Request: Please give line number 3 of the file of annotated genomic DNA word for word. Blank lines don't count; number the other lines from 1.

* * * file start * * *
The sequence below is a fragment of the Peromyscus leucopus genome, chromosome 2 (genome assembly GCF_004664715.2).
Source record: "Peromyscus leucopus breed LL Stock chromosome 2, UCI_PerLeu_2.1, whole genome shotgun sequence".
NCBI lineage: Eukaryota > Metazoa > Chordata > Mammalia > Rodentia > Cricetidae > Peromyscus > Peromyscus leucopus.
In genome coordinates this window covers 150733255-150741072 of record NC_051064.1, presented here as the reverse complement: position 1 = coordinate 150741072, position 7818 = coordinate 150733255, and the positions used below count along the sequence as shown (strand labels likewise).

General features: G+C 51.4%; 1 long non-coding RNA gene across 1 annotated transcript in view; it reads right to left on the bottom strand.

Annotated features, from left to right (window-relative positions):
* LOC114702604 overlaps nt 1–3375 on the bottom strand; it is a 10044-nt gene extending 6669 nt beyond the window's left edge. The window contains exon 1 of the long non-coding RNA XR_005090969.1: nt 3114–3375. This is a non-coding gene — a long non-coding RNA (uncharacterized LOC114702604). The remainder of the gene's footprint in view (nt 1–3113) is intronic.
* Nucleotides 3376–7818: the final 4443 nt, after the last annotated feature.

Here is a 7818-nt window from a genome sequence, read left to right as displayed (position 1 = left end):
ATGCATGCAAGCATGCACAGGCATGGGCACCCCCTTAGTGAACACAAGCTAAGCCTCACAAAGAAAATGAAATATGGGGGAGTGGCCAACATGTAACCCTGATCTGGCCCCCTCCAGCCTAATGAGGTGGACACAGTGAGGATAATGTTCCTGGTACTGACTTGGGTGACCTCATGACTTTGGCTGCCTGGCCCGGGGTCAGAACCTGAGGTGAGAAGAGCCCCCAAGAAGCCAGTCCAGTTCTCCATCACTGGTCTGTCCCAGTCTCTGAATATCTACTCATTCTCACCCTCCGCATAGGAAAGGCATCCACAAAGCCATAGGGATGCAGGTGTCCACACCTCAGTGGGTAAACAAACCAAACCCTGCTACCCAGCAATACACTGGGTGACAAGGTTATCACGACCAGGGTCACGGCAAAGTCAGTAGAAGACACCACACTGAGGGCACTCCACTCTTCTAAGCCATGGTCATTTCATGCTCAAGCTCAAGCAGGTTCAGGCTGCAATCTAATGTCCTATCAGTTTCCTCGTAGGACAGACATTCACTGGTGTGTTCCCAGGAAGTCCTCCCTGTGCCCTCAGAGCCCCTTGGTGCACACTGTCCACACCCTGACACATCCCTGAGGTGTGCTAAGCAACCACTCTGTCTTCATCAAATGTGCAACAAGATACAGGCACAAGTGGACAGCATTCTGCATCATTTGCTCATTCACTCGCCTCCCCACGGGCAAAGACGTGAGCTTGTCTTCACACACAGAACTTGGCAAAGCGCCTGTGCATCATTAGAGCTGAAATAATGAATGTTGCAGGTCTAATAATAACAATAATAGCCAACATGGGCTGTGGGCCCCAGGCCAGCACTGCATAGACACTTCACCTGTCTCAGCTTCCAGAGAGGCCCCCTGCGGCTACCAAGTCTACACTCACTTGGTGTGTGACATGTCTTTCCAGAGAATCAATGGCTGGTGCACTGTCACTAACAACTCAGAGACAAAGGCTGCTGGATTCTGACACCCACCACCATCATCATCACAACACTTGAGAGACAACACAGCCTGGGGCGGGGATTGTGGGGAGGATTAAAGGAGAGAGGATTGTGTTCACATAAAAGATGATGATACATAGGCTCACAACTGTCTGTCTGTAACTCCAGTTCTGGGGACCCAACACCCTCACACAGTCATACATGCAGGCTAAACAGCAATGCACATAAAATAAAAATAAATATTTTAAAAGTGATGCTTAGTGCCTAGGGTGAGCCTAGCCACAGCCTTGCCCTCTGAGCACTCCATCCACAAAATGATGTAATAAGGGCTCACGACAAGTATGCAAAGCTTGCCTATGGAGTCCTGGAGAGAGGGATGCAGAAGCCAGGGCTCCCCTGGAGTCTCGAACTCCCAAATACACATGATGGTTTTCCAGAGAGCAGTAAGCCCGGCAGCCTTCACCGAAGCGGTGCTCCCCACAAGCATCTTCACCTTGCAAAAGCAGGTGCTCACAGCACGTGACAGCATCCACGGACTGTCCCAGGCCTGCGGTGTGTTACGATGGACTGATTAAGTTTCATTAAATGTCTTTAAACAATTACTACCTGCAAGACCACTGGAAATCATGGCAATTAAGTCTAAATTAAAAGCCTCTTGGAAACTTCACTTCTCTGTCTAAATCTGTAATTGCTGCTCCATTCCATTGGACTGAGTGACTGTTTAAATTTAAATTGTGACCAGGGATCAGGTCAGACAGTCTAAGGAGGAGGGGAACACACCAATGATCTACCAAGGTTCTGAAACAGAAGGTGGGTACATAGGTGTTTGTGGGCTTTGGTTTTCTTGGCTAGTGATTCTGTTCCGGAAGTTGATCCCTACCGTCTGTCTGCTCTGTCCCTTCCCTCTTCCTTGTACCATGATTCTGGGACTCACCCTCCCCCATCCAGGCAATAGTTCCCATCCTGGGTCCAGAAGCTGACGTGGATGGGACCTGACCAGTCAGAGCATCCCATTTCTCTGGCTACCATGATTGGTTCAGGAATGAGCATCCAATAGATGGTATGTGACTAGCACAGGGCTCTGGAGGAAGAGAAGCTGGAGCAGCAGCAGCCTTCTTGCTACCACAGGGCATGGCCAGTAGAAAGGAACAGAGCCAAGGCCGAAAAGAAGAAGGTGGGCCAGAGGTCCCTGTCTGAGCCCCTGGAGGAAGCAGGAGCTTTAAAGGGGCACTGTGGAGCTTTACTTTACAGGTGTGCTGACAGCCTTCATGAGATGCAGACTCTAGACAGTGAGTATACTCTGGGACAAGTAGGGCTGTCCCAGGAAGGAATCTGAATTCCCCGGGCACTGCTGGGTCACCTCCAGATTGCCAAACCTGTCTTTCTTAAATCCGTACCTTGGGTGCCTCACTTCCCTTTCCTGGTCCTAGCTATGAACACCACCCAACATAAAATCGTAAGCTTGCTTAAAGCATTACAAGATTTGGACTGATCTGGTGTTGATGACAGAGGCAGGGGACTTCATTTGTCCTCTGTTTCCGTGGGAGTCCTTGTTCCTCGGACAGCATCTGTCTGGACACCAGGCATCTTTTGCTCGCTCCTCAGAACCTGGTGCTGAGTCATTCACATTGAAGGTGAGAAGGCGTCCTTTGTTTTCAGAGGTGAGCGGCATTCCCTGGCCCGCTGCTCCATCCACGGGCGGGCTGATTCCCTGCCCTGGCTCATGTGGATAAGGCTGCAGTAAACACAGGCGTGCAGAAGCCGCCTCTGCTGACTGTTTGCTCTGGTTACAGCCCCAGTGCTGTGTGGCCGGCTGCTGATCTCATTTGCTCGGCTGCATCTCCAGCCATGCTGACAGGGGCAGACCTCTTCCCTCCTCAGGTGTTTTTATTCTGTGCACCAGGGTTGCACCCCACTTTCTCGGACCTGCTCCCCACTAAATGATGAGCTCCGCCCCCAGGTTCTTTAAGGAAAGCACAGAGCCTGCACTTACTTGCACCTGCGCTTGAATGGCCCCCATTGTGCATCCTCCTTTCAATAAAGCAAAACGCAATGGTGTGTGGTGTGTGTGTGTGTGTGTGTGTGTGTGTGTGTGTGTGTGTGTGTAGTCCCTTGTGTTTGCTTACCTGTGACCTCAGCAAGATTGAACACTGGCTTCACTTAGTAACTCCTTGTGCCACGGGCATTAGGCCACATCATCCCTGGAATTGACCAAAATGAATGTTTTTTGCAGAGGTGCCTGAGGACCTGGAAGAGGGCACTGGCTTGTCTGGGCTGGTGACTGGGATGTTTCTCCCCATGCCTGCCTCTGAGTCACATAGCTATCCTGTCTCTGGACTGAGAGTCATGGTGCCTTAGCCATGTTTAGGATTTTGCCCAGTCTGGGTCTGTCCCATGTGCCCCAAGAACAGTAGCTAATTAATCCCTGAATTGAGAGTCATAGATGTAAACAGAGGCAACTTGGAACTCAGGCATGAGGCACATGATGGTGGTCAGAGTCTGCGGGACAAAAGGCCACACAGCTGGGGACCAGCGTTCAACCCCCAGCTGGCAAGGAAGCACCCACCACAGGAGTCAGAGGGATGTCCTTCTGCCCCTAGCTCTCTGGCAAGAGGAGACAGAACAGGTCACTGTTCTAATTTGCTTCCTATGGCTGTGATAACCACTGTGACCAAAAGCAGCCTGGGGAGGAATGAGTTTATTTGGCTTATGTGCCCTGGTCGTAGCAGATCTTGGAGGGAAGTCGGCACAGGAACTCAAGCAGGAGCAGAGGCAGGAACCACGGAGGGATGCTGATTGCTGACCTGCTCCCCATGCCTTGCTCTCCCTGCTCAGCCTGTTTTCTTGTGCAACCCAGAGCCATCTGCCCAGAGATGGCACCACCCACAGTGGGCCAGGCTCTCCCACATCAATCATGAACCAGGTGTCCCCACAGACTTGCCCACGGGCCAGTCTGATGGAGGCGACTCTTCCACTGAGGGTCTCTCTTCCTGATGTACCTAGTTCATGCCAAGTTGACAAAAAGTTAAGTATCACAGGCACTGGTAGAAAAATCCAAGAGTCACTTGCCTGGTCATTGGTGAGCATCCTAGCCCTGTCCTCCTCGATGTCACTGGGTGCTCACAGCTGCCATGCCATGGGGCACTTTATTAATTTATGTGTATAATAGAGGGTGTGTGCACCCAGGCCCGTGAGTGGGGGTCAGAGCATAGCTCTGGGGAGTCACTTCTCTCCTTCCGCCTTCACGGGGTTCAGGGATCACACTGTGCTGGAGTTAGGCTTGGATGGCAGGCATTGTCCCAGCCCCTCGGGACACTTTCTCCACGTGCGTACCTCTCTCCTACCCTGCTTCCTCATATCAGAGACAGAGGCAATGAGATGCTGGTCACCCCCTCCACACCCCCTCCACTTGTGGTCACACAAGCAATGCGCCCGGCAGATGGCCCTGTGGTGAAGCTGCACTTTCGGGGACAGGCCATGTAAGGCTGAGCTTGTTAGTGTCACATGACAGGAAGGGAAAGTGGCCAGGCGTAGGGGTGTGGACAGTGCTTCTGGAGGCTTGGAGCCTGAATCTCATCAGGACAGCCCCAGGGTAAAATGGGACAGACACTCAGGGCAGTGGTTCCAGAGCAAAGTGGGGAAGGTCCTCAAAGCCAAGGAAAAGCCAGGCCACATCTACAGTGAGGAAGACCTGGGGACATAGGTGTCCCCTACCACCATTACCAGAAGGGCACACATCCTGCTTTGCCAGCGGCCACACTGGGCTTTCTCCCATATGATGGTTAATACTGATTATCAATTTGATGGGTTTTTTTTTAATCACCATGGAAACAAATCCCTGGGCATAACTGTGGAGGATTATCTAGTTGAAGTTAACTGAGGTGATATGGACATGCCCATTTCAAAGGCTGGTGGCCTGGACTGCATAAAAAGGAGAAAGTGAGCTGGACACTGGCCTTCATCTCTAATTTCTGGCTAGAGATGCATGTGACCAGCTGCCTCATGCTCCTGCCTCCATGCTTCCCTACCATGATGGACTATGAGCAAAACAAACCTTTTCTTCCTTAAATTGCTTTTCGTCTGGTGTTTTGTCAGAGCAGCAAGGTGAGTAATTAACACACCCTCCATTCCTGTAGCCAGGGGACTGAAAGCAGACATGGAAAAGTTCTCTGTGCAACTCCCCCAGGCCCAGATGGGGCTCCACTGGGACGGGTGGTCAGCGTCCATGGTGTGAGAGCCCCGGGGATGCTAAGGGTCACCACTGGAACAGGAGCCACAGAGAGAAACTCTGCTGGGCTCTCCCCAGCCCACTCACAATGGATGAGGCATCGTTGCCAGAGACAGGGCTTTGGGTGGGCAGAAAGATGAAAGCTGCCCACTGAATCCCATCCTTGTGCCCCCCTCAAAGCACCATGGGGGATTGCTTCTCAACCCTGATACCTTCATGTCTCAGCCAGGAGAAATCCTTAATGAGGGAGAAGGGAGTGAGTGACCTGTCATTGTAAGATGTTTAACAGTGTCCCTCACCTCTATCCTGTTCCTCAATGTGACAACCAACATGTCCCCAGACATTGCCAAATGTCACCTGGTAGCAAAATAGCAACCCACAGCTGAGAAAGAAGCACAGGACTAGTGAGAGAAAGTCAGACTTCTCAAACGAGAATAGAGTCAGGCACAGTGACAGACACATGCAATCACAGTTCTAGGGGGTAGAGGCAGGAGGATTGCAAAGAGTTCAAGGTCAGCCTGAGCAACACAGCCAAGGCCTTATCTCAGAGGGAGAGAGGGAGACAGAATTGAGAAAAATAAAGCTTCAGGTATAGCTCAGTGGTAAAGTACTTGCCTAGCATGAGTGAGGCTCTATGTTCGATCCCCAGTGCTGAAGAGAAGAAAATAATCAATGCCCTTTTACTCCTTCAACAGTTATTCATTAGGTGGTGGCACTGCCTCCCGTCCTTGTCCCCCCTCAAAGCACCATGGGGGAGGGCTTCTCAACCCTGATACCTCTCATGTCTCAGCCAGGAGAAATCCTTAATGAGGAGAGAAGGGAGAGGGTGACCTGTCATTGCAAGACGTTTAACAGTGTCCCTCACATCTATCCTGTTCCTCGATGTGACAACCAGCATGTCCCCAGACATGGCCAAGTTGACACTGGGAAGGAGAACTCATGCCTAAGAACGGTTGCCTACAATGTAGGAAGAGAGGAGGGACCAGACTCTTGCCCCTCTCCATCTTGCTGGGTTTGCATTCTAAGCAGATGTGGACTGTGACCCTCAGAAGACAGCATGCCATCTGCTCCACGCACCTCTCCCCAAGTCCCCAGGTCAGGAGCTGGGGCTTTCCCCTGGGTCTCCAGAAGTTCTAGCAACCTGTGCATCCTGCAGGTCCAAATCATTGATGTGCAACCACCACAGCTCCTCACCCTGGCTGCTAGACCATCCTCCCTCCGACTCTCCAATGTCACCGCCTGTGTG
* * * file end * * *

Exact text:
NCBI lineage: Eukaryota > Metazoa > Chordata > Mammalia > Rodentia > Cricetidae > Peromyscus > Peromyscus leucopus.